Tuesday, November 3, 2015

Smithfield touts pigpoop power project

Smithfield Foods is building a $120-million hog-manure methane-digestion plant in Missouri.

It claims the plant is the largest of its kind and will be ready to produce energy next year.

Roeslein Alternative Energy said the first phase is half done and it’s on schedule to install impermeable covers and flare systems on 88 manure lagoons at the Smithfield facility in Albany, Mo.

The covers prevent methane gas from entering the atmosphere and reduce odour plus they keep rain out of the lagoons.

The second phase will involve installing technology to purify the biogas under the covers and developing a natural gas pipeline designed to open next year.

The project will process manure from two million pigs and is supposed to eventually generate about 2.2 million cubic feet of pipeline-quality natural gas, or the equivalent of 17 million gallons of diesel fuel annually.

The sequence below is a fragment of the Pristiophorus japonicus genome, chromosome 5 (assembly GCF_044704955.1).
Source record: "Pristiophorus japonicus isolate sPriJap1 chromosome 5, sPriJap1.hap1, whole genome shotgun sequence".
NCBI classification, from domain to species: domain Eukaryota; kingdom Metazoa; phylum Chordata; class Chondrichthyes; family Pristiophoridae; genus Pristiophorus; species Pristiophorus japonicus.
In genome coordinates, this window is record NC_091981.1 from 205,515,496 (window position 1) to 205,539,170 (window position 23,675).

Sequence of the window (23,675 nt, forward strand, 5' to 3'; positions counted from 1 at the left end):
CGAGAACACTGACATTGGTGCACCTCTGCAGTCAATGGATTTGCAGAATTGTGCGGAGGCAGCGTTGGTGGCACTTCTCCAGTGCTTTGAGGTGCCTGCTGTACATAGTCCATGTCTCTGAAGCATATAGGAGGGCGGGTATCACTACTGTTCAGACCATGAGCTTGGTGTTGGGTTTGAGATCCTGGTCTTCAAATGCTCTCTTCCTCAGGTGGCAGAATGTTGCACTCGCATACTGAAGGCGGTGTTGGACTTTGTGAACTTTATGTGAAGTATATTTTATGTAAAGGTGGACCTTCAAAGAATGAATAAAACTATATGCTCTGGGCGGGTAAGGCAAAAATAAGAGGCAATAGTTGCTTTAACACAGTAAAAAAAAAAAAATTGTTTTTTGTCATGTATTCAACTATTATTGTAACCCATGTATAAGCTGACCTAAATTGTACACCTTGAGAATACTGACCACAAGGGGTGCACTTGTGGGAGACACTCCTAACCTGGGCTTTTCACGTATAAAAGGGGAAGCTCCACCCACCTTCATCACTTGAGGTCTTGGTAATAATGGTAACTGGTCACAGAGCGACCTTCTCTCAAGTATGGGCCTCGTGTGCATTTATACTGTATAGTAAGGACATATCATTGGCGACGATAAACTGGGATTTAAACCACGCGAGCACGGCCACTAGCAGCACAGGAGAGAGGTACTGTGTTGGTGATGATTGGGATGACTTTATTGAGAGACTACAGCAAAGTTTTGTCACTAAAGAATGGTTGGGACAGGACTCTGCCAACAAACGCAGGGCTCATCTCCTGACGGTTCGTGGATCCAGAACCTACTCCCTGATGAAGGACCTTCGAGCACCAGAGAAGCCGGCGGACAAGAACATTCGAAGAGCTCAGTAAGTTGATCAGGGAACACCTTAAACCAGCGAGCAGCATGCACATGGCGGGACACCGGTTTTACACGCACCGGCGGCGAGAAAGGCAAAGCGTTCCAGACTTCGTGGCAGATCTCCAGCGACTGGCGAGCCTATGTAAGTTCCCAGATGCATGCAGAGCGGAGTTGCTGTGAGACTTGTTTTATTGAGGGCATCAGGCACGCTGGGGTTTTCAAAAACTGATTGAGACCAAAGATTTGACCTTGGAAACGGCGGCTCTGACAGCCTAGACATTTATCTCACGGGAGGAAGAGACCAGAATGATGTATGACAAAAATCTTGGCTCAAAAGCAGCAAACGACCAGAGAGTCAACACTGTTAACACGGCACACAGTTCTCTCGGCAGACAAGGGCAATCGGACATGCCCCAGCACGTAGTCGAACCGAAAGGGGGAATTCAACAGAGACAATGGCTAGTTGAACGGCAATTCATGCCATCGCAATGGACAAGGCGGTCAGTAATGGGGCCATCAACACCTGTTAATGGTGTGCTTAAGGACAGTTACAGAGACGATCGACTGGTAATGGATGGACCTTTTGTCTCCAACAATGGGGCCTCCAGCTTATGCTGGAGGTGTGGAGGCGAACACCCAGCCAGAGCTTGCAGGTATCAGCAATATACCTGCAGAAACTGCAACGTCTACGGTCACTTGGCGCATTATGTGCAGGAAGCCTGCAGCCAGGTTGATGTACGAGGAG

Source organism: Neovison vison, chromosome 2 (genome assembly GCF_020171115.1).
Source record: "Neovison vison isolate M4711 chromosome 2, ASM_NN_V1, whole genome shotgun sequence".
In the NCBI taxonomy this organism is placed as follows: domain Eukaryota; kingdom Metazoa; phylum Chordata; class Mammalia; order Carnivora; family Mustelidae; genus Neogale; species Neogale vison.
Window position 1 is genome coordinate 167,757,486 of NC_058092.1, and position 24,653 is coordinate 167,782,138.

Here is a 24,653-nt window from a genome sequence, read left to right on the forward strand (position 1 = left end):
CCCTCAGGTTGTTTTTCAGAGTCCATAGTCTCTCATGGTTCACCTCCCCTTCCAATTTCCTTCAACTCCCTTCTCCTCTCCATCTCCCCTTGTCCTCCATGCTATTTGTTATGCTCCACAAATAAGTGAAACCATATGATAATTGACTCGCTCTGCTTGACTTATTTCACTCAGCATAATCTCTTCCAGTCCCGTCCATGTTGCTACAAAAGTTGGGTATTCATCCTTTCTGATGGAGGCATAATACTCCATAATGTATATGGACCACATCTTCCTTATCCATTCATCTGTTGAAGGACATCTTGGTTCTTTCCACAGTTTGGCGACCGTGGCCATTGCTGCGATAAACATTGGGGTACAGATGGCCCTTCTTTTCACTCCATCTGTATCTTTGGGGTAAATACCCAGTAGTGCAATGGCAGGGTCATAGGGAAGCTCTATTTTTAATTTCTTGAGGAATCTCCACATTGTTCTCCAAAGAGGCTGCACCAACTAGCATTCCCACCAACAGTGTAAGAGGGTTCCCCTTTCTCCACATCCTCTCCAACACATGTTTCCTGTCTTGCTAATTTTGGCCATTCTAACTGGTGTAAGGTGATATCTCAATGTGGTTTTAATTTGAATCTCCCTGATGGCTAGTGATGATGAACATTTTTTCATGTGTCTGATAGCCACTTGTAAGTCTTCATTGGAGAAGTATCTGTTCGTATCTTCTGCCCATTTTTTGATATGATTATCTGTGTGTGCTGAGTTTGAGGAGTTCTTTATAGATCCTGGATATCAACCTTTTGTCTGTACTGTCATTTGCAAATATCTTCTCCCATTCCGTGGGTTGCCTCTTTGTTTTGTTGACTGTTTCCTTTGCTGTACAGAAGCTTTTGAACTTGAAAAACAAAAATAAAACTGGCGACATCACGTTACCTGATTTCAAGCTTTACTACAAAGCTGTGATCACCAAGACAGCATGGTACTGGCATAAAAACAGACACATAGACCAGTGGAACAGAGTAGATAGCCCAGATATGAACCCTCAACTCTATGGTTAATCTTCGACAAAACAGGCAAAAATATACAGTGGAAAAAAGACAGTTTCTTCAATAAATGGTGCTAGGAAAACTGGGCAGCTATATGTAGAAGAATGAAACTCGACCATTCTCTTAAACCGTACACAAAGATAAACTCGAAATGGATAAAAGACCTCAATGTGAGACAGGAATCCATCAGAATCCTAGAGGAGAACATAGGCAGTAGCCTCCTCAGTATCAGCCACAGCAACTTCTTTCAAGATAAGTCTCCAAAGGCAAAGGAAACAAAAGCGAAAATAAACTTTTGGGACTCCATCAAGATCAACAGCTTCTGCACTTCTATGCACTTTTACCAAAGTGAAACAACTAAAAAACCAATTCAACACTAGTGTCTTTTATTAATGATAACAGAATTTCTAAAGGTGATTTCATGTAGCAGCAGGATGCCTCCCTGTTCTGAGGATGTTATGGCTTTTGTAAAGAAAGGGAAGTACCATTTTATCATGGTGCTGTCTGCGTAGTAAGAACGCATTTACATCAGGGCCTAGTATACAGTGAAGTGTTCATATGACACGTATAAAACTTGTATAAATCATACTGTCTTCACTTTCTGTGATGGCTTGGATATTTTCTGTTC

The project also is expected to prevent about 850,000 tons of methane from reaching the atmosphere.

The developers believe the project has applications for farms across the United States and for use in developing countries that are looking for better ways to sustainably manage natural resources and energy production.